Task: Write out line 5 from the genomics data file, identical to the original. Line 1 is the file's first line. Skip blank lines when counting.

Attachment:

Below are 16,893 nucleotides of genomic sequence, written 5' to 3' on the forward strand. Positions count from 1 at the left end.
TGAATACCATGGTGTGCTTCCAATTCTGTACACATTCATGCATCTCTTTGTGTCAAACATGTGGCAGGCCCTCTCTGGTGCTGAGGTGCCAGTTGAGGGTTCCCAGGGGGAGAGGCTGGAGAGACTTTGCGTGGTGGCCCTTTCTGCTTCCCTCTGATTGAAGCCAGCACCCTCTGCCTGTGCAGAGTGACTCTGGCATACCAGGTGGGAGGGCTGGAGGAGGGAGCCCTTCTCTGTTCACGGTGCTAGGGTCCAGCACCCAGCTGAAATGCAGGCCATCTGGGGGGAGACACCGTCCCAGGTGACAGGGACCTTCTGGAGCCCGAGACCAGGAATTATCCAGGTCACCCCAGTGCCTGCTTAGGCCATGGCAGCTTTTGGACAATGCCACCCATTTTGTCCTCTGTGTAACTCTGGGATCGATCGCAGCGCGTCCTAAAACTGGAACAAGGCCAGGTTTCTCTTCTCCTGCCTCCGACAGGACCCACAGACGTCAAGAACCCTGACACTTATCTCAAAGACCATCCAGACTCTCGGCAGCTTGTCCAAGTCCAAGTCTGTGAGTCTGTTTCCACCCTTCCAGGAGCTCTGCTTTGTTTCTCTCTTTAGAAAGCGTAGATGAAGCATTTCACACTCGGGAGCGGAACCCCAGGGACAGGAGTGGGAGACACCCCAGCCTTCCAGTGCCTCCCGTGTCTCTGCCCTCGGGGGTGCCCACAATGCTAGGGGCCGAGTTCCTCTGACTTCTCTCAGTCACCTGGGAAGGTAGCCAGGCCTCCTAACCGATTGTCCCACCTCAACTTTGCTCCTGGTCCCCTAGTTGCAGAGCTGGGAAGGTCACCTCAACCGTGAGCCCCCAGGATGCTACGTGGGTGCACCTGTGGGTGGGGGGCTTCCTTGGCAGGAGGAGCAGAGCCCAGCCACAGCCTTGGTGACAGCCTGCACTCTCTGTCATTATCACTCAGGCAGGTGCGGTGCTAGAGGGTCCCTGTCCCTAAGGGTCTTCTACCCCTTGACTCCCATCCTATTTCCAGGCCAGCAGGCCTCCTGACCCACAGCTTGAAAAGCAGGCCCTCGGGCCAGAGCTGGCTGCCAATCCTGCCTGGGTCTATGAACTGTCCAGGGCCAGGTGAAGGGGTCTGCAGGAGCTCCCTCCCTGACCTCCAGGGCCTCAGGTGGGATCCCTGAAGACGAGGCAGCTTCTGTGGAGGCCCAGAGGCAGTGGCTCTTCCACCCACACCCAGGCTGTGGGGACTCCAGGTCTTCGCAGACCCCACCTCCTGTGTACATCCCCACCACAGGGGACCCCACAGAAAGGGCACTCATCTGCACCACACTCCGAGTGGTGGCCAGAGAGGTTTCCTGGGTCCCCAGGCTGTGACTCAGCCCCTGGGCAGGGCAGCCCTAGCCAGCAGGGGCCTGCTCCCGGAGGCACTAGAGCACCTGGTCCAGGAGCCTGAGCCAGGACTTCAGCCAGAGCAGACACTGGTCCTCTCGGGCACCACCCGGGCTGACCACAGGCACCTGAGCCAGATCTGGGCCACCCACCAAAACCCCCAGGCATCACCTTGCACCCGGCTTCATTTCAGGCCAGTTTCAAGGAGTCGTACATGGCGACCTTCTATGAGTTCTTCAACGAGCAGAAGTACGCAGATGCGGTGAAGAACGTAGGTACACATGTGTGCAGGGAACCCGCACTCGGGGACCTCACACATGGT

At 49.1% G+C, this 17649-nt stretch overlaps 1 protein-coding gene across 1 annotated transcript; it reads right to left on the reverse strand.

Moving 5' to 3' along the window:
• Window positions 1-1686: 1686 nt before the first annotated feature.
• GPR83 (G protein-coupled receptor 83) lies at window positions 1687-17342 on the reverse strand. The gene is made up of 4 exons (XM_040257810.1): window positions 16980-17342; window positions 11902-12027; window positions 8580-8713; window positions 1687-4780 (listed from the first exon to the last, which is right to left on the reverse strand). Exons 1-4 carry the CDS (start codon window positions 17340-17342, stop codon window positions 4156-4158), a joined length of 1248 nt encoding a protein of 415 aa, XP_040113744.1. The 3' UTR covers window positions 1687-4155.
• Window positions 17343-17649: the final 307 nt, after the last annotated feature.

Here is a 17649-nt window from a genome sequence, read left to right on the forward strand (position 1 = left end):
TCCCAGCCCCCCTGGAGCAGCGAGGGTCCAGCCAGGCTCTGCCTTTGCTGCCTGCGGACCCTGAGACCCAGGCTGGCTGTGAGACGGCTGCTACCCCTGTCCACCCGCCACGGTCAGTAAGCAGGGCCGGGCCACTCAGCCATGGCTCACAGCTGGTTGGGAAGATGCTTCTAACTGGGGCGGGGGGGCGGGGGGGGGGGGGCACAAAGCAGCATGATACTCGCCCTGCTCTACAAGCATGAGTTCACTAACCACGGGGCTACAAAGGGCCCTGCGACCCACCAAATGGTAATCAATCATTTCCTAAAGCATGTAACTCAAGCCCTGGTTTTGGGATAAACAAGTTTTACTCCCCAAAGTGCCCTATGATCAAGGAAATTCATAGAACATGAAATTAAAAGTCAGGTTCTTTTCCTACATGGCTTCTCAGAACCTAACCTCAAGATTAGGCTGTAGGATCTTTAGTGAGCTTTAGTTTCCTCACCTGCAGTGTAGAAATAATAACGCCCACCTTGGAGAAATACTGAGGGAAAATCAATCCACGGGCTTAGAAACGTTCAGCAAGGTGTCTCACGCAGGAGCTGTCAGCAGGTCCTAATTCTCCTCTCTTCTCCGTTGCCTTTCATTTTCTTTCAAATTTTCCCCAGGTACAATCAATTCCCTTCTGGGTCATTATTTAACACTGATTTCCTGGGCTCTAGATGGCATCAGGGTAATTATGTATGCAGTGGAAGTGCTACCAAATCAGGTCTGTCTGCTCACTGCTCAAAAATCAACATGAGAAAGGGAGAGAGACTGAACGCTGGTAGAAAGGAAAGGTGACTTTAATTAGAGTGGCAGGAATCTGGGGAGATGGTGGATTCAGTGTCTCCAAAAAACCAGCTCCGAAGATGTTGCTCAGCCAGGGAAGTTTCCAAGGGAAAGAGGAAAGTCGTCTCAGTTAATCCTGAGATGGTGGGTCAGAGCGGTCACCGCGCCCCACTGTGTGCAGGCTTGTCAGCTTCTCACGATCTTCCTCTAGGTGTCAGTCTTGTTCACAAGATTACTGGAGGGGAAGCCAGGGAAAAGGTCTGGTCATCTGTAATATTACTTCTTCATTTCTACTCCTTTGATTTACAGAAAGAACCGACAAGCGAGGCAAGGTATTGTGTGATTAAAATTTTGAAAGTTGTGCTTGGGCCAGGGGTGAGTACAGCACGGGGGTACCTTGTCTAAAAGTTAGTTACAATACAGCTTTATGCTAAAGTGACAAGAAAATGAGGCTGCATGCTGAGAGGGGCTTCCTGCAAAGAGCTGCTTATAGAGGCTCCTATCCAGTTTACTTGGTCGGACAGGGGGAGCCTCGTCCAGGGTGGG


• Window positions 1-1686: 1686 nt before the first annotated feature.